This week has been cold for many parts of the United States. When this type of cold hits, it can devastate many homes and businesses in the form of water damage, ice dams on roofs, and even burst pipes. Frozen pipes are accountable for many cases of water damage each year in the United States, but luckily it can be prevented by taking some preventative measures.
Each winter the pipes that are in your home are at risk of freezing due to the cold temperatures. These low temperatures can cause your pipes to freeze and even burst if the problem persists. Here are some tips to help you prepare your home before your pipes can freeze.
First, you can start outside by disconnecting any gardening hoses and installing covers on all outside faucets. After disconnecting your hoses you will want to make sure that they are completely drained before storing them away for winter. Next, you will want to adjust the thermometer to a warmer temperature. You should always keep your home at 68 degrees or higher even if you’re leaving the house for an extended period of time, because cold is the culprit to frozen and burst pipes.
Opening the doors to the cabinets below the sink will allow heat from your home to circulate around the pipes, keeping them at a warmer temperature. You will want to insulate the pipes that are closest to any exterior walls with pipe insulation or heating tape. This will prevent them from freezing, especially the interior pipes that run along outside walls. You can get both pipe insulation and heating tape at your local hardware store. Make sure that all of the windows near water pipes are closed and sealed correctly. Check for any drafts, and if there are, caulk the spaces that you can determine are letting in cold air.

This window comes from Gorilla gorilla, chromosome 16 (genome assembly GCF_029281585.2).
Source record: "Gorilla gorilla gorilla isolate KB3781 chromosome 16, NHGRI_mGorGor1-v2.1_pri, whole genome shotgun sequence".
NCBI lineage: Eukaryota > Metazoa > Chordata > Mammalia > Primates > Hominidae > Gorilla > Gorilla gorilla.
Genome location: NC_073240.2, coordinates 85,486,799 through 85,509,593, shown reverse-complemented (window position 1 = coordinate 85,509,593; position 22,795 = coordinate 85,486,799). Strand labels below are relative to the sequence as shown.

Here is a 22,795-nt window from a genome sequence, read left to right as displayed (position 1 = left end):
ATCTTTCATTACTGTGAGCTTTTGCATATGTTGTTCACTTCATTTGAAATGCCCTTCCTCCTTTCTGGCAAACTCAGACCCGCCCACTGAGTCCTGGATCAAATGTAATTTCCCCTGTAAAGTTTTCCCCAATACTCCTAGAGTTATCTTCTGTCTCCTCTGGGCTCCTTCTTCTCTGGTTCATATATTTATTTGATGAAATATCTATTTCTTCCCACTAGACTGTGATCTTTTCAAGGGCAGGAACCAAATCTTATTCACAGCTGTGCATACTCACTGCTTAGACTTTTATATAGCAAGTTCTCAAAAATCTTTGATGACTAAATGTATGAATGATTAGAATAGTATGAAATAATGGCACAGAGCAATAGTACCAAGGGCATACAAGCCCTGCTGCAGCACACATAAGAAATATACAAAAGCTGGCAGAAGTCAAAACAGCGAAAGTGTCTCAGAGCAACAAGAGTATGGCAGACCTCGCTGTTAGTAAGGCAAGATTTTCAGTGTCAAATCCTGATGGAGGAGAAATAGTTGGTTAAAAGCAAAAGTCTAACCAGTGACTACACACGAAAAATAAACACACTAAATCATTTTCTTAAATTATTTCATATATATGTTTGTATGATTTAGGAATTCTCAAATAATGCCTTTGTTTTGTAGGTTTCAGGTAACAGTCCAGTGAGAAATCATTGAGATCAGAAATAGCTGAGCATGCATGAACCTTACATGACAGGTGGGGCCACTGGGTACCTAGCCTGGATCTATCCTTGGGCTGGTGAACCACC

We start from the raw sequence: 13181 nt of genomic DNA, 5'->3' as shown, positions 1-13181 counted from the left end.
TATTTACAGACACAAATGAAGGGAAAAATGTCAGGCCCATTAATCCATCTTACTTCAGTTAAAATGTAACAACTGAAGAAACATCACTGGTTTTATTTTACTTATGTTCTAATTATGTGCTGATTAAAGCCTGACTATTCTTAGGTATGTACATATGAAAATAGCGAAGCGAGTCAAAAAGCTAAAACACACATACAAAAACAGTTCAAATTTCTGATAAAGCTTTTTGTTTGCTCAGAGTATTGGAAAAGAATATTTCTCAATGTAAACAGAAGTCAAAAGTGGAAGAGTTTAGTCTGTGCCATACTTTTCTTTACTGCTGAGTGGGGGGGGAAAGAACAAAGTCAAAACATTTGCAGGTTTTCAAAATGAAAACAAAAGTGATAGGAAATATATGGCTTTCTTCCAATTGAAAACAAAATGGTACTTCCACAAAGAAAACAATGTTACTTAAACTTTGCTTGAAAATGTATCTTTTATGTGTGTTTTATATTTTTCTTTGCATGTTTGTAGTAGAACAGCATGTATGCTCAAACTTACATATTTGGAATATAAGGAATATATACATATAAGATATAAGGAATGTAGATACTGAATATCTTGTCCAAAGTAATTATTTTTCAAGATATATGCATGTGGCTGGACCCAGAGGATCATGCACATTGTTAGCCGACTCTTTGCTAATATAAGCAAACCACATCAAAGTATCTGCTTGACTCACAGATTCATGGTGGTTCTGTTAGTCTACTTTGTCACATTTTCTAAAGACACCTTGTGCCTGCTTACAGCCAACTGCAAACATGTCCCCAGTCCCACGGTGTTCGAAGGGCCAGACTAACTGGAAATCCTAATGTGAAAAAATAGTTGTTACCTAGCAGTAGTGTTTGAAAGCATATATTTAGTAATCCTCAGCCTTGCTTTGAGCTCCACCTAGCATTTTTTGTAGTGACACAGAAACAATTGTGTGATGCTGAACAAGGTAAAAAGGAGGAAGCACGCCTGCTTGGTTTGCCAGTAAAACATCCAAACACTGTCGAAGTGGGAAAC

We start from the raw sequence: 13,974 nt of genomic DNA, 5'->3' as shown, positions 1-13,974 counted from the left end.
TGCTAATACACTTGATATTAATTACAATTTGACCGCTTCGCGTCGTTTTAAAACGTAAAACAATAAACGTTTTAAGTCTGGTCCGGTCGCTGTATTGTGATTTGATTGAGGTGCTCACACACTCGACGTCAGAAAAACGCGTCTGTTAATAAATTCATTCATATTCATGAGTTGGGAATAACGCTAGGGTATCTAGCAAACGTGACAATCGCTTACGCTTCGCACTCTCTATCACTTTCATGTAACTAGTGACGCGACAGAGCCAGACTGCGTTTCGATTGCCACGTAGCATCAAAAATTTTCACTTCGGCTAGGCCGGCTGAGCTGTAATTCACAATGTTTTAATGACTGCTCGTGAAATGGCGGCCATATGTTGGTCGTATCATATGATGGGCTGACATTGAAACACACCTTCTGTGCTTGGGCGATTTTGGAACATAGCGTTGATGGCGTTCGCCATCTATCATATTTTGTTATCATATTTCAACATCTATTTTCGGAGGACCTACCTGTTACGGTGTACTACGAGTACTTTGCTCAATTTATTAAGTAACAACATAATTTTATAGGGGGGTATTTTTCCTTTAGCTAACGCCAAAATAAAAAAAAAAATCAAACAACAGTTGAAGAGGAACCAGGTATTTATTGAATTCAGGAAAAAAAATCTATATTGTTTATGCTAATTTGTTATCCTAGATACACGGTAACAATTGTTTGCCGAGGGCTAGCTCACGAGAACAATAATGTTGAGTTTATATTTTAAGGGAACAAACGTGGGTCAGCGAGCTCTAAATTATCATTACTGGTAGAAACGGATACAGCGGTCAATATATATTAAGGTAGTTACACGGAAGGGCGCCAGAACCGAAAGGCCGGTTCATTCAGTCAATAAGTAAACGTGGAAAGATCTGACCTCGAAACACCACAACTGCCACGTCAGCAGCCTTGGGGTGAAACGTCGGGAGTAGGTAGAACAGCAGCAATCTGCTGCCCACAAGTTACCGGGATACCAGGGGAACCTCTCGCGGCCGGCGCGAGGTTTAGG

Heat your basement and also consider weather sealing your windows. Insulate any outside walls or unheated parts of your estate. The best and most effective way to prevent frozen pipes is by preparing ahead of time. Did you know that a 1/8-inch crack in a pipe can let out 250 gallons of water in just one day? Imagine what that could do to a home if the homeowners were not around to catch it.
To many people’s surprise, ice that forms in a pipe usually doesn’t cause a break where the blockage occurs. What causes the pipe to burst is the expansion inside of the pipe that is caused by the pressure between the ice blockage and the water trying to get through.
If one of your pipes does freeze, you can try to thaw it yourself using a hair dryer. Do not try this if there is standing water in your home. To thaw a frozen pipe, heat some water on the stove and soak some towels in the hot water, then wrap them around the coldest sections of the pipes. When you do try to thaw a pipe, you will want to start thawing nearest to the faucet, and make sure to keep it on so that the melted water can drip out.
Now if you’re leaving your home for an extended period of time, the best way to prevent your pipes from freezing is to turn off your water at the main and then open all faucets or showers and flush all toilets after turning off the main line. This will get all of the water out of your pipes. The only pressure that will be left is by the main valve which is just above the ground, so it will not freeze.
Leaving your home at 68 degrees is always a good idea but if the power goes out, your furnace will be out. With this weather the pipes could freeze quickly. That is why it is smart to take other measures to ensure that your pipes do not freeze this winter.